Aleck Ncube, Intellectual Property
MODERN biotechnologies allow new and novel uses of biological resources, giving additional value to biodiversity, genetic resources and traditional knowledge. Traditional knowledge (TK), also called indigenous knowledge, is held by indigenous populations. TK is often communal, has been disclosed, and has been passed on from previous generations. The very nature of TK, therefore, does not meet the criteria for intellectual property in the current structure of IP regimes around the world. Hence, some view the use of TK in modern science as a form of bio-piracy, which is the unfair acquisition of biological resources and/or associated know-how.
The core of the bio-piracy problem is not patenting inventions derived from TK, but rather bio-piracy is unfair acquisition (misappropriation) of knowledge and the inequitable distribution of benefits derived from developing such information into valuable commercial products. Provided that TK is given voluntarily and that fair compensation is paid to the group who owns the information, it is not the use of TK in a patent that is inherently wrong. Therefore, the question becomes one of how to provide for equitable benefit sharing of TK that finds its way into patent applications and is subsequently commercialised.
Policymakers ought to formulate methods for equitable access to the TK held by indigenous societies and for compensating its owners. However, this issue involves a delicate balance: access should be granted only via authorised permission, yet the price that is assessed for permission to bio-prospect should not be so high that it dissuades companies and individuals from seeking access.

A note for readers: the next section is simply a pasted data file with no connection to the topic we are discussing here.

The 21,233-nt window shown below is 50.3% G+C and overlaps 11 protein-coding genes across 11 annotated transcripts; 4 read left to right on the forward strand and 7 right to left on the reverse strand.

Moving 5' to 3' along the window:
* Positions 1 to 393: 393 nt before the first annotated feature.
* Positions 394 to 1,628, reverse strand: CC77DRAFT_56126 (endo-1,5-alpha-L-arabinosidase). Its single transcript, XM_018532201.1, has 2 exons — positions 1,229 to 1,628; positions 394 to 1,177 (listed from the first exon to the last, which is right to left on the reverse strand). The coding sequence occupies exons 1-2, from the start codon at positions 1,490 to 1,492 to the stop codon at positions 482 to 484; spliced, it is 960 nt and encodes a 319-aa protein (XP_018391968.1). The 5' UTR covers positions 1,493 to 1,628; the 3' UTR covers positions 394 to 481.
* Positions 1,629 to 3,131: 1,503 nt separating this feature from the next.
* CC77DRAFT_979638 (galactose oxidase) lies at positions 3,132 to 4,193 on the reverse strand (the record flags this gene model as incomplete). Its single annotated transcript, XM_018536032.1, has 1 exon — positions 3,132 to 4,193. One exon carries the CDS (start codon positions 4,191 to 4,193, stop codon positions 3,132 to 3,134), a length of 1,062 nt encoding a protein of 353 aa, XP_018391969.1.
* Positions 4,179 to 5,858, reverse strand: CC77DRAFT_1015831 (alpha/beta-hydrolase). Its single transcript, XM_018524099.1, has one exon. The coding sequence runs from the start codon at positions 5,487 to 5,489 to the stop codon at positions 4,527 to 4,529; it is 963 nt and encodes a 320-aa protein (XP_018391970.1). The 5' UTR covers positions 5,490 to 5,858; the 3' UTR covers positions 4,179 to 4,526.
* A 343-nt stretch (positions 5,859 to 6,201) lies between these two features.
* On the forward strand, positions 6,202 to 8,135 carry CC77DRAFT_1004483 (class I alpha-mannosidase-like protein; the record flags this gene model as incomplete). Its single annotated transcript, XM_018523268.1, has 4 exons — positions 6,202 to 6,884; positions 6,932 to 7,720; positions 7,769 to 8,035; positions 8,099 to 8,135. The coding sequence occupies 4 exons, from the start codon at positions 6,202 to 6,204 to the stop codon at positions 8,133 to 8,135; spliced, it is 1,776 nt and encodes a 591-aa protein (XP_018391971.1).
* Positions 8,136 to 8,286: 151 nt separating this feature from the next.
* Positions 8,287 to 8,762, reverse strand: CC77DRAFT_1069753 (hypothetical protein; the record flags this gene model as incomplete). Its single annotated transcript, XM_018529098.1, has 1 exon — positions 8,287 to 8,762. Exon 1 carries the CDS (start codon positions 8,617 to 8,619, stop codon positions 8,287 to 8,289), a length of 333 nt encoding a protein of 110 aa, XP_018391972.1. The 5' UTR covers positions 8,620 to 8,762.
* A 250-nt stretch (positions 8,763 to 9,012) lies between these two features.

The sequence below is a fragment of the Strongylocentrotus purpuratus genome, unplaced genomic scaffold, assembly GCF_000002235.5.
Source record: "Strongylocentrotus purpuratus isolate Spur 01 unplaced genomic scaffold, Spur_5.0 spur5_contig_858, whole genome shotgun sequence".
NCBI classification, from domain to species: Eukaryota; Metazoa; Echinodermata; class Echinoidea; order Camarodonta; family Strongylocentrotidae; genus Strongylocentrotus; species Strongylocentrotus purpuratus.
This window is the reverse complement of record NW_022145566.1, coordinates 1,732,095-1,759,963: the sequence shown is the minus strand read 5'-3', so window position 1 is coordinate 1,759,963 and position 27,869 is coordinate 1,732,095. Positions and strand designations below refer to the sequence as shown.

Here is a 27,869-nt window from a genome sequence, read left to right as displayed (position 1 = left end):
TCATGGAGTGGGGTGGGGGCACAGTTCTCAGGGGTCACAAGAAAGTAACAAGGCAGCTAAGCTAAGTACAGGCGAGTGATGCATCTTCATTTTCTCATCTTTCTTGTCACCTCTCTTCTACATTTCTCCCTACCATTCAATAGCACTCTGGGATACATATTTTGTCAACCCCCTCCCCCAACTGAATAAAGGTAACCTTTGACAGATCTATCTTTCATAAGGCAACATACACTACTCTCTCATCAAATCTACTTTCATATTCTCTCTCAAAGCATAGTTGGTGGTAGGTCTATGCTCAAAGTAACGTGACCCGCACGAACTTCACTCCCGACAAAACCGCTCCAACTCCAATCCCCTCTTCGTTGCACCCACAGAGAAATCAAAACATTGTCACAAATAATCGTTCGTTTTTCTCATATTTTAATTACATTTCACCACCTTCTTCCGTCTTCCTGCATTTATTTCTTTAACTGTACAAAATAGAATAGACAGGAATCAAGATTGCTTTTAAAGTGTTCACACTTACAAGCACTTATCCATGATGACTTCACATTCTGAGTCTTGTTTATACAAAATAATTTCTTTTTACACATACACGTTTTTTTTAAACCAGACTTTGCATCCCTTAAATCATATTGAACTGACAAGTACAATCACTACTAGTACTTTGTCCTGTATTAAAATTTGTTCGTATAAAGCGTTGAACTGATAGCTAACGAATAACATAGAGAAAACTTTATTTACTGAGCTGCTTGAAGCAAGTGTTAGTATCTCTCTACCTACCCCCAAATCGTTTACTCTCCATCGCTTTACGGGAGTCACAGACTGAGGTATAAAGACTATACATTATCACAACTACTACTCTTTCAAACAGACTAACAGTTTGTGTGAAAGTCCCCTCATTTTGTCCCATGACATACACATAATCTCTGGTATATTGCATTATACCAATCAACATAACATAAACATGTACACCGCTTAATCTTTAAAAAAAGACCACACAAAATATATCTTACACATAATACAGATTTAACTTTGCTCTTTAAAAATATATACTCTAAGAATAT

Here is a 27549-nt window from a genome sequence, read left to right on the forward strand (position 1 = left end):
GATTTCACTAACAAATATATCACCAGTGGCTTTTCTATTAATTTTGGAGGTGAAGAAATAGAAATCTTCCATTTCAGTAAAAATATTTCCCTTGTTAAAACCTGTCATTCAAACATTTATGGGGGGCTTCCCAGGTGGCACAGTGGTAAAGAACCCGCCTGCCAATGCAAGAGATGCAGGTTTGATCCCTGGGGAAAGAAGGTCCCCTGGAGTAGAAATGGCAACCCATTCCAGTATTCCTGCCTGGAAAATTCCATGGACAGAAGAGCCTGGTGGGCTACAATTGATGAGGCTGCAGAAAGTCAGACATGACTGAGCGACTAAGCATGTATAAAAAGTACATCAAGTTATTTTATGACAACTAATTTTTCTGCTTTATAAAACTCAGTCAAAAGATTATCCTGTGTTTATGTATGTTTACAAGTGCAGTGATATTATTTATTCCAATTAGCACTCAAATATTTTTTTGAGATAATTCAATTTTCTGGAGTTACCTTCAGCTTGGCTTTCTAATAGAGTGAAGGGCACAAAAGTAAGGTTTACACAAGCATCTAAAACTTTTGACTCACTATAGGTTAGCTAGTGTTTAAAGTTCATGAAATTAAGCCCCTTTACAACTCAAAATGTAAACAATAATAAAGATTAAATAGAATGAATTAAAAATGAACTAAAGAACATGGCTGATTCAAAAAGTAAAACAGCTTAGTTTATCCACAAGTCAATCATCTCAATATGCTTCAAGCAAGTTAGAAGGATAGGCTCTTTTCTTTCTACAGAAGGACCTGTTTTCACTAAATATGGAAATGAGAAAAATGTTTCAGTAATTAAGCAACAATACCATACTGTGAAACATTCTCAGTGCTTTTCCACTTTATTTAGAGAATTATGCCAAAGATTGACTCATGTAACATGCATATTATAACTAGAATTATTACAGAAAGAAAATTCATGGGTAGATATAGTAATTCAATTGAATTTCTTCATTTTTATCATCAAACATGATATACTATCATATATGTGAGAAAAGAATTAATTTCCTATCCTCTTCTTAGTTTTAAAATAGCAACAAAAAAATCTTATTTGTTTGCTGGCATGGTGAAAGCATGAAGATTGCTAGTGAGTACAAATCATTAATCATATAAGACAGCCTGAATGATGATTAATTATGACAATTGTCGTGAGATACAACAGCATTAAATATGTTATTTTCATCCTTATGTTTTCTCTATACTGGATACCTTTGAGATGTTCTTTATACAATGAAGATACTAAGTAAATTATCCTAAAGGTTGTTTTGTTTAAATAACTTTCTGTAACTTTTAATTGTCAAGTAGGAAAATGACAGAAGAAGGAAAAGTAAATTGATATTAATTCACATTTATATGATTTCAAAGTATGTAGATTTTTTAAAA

International agreements such as the Convention on Biological Diversity (CBD) and the International Treaty on Plant Genetic Resources (ITPGR) provide a broad framework for protecting and utilising genetic resources. Zimbabwe is a signatory to these agreements. There is a new global regime driven by access and benefit-sharing (ABS) systems, applying to research carried out for either scientific or commercial purposes. ABS involves accessing organisms, or parts thereof, and related TK, that are obtained (accessed) from a country that is party to the CBD.
In addition, other international treaties, accords, and agreements have also added new legal ABS regimes legislation through the acquisition and use of biological material and related information. Each country that is a signatory to the CBD has a responsibility to establish a national focal point for access and benefit sharing.
TK, particularly that which involves a region’s native flora and fauna (biodiversity), is not fully amenable to the legal constructs of intellectual property. Fundamentally, TK is cumulative, communal, and largely undocumented in published literature. Because of these characteristics, TK often neither fulfils various statutory requirements for establishing IP rights, nor clearly establishes whether the ownership of the intellectual property resides with an individual or individuals. It may be exceedingly difficult to identify the original individual inventors or authors, or even the current holders or curators of the knowledge. TK is largely unrecorded but exists as “living” knowledge passed from individual to individual orally or through observation and apprenticeship, it is largely unavailable for consideration by IP offices within the complete repository of human knowledge, that is, within (for example) the statutory definitions of prior art.